Mindshare's Gerhart Surprises Procurement, Tells Them To Mind Their Ps & Qs

Media agencies are used to being confronted with scorecards from clients benchmarking their performance, but Mindshare Global CEO Adam Gerhart turned the tables on a roomful of the world's biggest marketers late last week, surprising them with a new scorecard putting the client/agency relationship in a more holistic perspective.

It came during a presentation Gerhart was making with a top client procurement executive – Novartis Global Head of Media & Digital Procurement Katherine Freeley – during the Association of National Advertisers’ (ANA) media conference on Thursday.

The subject was about the role of procurement in the media services process, and provided an overview of recent studies and recommendations conducted by the ANA as well as the World Federation of Advertisers, and how they could improve their relationships and communication and align their goals to reduce marketing costs, but more importantly, to improve value for all their stakeholders, especially consumers.



Gerhart organized the media procurement process around three quotients to it:

  • An intellectual one, or IQ.
  • An emotional one, or EQ.
  • And one that accounts for "the passion of the consumer experience," or PQ.
While they are each relatively important in the media procurement process, Gerhart implied that the consumer quotient often isn't factored explicitly into the procurement process, citing an example like "sustainable" media buys, in which consumers expect the brands they do business with to be more carbon neutral in the way the advertise and use media.

"On the one hand, procurement is saying, 'Give us the cheapest CPM you possibly can," Gerhart explained, noting that the cost for a carbon offset or a carbon-neutral media plan may be "exponentially greater than what you would pay otherwise."

Gerhart suggested all of the quotients and stakeholder goals -- especially the consumer's -- need to be an integral and "holistic" part of the procurement and media services process, and that clients and agencies need to build roadmaps that account for them end-to-end to deliver on them.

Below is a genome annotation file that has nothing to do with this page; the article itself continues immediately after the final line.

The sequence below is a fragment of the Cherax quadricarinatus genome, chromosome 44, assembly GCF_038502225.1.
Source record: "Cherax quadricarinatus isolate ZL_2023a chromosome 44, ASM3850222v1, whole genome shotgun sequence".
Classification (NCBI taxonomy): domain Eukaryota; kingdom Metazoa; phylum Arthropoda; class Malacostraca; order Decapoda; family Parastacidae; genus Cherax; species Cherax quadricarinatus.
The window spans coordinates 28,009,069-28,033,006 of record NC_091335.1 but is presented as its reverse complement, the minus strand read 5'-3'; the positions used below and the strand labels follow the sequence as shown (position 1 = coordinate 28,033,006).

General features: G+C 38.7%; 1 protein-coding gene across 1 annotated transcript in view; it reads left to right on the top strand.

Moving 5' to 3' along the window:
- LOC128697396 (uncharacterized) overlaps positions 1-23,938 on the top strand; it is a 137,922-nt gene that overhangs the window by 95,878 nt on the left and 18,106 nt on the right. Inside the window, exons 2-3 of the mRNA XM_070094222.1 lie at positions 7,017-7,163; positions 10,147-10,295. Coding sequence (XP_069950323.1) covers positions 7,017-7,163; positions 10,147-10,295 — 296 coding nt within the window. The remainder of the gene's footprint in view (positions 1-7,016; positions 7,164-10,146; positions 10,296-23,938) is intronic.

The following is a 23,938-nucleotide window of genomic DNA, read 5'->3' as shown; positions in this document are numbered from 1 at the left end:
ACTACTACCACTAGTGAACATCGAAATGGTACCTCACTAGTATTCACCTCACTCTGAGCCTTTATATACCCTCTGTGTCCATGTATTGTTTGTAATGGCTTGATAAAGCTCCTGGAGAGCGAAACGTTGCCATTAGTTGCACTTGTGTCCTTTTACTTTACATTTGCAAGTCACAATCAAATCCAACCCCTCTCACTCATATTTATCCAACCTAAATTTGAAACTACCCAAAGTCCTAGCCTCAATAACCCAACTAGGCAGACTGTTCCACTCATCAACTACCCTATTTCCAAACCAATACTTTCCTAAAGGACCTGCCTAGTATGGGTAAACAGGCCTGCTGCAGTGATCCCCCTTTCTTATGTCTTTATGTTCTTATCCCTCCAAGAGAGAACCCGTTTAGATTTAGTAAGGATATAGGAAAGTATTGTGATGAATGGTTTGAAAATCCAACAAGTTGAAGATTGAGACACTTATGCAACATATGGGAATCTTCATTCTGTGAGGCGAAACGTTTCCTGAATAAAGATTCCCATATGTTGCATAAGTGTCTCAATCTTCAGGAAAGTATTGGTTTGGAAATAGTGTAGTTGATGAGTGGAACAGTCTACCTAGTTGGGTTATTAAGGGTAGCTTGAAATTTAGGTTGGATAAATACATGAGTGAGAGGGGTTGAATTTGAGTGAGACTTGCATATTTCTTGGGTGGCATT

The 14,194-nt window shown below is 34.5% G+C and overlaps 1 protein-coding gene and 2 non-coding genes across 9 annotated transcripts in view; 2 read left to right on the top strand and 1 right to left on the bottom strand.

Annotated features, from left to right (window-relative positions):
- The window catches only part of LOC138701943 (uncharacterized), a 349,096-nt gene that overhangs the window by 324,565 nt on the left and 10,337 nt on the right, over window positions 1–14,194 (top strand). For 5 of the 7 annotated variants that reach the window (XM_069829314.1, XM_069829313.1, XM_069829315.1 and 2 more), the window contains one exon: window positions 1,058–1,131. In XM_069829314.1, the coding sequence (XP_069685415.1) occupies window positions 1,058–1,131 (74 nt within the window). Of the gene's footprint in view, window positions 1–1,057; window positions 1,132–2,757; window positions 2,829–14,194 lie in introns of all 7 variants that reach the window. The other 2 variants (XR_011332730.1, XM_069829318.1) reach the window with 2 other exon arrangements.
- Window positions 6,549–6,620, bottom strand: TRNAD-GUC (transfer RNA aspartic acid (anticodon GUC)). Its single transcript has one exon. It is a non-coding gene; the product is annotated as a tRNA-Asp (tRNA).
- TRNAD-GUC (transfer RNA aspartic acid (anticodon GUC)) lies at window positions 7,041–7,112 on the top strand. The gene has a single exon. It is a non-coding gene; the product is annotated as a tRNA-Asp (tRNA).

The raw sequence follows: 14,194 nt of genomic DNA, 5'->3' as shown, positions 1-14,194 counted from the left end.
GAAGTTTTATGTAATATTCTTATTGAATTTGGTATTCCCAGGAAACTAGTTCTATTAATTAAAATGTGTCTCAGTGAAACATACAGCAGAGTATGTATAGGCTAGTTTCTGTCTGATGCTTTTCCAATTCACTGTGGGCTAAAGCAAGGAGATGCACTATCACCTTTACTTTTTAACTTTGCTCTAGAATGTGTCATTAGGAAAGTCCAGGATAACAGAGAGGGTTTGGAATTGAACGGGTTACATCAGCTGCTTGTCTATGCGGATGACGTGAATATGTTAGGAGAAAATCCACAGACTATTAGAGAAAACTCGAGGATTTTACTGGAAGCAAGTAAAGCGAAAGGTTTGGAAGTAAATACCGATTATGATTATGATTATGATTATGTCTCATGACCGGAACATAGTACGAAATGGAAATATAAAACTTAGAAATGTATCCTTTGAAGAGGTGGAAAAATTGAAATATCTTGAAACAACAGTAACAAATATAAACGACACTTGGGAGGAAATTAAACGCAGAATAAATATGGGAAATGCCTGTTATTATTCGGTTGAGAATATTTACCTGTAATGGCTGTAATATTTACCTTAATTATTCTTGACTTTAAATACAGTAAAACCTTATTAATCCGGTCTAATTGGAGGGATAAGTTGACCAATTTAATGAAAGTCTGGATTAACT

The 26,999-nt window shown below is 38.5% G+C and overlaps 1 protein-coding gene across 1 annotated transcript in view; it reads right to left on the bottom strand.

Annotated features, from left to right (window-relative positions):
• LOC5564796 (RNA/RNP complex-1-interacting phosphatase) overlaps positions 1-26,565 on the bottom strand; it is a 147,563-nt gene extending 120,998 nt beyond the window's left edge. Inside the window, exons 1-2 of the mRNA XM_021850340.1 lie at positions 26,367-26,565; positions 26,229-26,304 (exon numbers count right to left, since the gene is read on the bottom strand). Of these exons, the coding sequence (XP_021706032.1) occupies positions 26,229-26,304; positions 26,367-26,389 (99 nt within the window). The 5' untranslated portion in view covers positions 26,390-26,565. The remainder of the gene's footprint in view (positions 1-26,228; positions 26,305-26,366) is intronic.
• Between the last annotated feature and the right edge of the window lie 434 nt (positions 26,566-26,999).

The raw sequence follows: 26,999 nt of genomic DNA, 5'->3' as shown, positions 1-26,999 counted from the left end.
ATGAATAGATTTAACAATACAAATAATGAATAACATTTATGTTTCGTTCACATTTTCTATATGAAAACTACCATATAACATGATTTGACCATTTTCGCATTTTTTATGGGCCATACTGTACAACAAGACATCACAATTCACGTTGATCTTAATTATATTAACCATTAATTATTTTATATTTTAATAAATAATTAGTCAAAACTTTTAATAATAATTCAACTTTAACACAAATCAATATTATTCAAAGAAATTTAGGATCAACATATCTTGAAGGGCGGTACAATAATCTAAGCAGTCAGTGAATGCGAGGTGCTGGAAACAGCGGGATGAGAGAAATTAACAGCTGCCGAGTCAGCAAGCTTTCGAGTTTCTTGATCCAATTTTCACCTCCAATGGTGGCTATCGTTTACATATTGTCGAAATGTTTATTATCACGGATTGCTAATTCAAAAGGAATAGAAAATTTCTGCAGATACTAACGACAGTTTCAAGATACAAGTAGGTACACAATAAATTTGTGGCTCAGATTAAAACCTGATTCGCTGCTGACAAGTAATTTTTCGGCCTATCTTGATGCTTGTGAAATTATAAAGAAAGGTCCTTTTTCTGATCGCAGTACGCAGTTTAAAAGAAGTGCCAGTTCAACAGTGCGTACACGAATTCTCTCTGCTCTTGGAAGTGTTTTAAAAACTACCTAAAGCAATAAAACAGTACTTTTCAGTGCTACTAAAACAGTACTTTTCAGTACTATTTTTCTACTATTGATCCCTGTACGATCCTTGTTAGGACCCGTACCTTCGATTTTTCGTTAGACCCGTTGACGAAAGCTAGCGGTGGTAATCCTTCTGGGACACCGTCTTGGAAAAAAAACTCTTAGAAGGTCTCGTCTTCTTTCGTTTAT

Near the end of the presentation, he surprised Freeley -- and the ANA attendees -- with a slide showing a version of a scorecard rating IQ, EQ and PQ buckets based on the the "self-scores" of procurement teams, as well as perceptions of client marketing and agency media services.

"Imagine if you took those three areas and you actually scored each of those constituency groups. And you said, what is procurement’s self-score across IQ, EQ and PQ? What would marketing’s score of procurement be? And what would the agency’s score of procurement be," Gerhart offered as he showed the slide.

"The chasm of perception that exists across all those constituents, the ultimate barometer would be creating a scorecard of this sort to show us where those gaps actually exist," he concluded.

"Well Adam, I was little upset that you just gave me this slide I’ve never seen before, but I love it. It’s an amazing scorecard," Freeley responded, adding, “It could be a really good barometer for all the relationships that are forming between the media procurement people and the agencies.”

"At the very least, it creates a dialogue," Gerhart said. "And sometimes a dialogue that we don’t often realize can actually unlock the value we are talking about by exposing where those gaps and chasms exist."

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